Does it seem like regardless of how many hours you spend on the treadmill or how much broccoli you eat, there’s always that wee bit of stomach flab you can’t seem to dispose of? Maybe this whole time you’ve blamed it on a crappy genetic hand– but the truth is, that fat distribution along your midsection could actually be a product of stress.
One major stress hormone is called cortisol, which is all about the “fight or flight” response. Since both of these responses need tons of energy to work, perhaps it’s no surprise that cortisol is also relied upon for raising our appetite on certain occasions: we need a storage of energy in case we do find ourselves fighting or fleeing, so we often end up craving sugar or fat (especially when we’re stressed), both of which are extremely rich in energy provision.
Unfortunately, those bits of yummy chocolate only help to replenish your fat cells, as cortisol is quite specific in regards to where it places fat on your body. Typically, cortisol deposits more fat deep inside our midsection; this kind of fat is known as visceral fat, which is quite different from the subcutaneous fat that’s layered just beneath our skin and is critical for the proper stress response. Visceral fat sits nearer to the liver, making it more available to be quickly transformed into glucose before being released into the bloodstream, thereby offering plenty of necessary energy during times of fight or flight.
Essentially, when we’re stressed, we want to eat more– especially more high-fat, high-sugar foods, which then get stored along our waistline.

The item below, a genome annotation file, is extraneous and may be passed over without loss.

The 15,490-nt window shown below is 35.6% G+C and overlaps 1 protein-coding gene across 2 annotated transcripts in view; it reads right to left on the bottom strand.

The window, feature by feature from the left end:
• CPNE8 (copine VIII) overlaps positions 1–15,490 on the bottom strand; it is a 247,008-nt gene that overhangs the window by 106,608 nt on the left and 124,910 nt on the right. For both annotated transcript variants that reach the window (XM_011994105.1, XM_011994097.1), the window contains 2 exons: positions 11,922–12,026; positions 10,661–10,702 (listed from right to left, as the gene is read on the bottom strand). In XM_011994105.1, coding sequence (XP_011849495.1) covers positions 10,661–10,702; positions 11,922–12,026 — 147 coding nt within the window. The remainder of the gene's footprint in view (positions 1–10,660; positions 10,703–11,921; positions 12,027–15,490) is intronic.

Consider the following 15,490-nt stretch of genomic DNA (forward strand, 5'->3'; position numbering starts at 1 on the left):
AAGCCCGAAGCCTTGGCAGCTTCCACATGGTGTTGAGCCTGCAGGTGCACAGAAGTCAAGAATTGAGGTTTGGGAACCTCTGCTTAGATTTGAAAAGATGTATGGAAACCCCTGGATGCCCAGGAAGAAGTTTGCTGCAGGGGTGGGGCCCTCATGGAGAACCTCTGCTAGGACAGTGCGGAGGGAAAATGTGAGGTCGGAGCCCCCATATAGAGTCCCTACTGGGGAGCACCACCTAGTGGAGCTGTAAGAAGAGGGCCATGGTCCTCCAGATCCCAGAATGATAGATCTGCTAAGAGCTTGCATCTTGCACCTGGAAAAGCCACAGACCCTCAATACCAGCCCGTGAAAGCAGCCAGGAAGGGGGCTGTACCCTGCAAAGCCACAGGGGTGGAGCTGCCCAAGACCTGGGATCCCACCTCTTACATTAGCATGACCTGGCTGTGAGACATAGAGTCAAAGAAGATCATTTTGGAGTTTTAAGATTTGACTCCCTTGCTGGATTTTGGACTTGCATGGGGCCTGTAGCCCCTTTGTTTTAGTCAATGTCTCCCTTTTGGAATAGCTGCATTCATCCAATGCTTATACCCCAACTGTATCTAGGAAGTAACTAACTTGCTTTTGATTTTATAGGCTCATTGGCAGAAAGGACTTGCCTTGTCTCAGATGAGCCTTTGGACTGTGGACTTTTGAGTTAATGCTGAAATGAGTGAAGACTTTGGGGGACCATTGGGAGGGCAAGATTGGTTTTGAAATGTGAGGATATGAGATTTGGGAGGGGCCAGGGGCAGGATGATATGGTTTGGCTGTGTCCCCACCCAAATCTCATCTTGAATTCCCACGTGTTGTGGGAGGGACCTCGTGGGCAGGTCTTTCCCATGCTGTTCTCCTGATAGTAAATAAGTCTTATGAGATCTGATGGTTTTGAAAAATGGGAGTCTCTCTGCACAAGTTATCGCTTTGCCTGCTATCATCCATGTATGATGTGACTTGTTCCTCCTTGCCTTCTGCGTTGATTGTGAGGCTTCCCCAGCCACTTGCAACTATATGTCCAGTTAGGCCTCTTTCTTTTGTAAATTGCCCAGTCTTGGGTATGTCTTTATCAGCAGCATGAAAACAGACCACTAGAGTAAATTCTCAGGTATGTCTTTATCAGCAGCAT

Fortunately, finding ways to achieve quick bursts of exercise similar to the fight or flight response can shed those stubborn pounds of belly fat once and for all, as high-intensity interval workouts can help you fight many of the adverse effects caused by stress.
Cortisol is used to help power us through those short bursts of intense physical exertion, and so engaging in such “fight or flight” mechanisms allows us to burn more body fat than we do during times of long, slow workouts. Study analysts have even come to the conclusion that high-intensity exercises produce a nine-times greater reduction of body fat than endurance training alone.
Furthermore, it also noticeably improves muscle oxidative ability, which has been linked to greater levels of fat-burning within the body. A study even realized that high-intensity interval workouts improve fat use by a whopping 36 percent! In fact, not only does it raise fat burning during exercise– but for many hours, or even days, afterward!
Always remember to consult your physician or chiropractor before taking any health advice.
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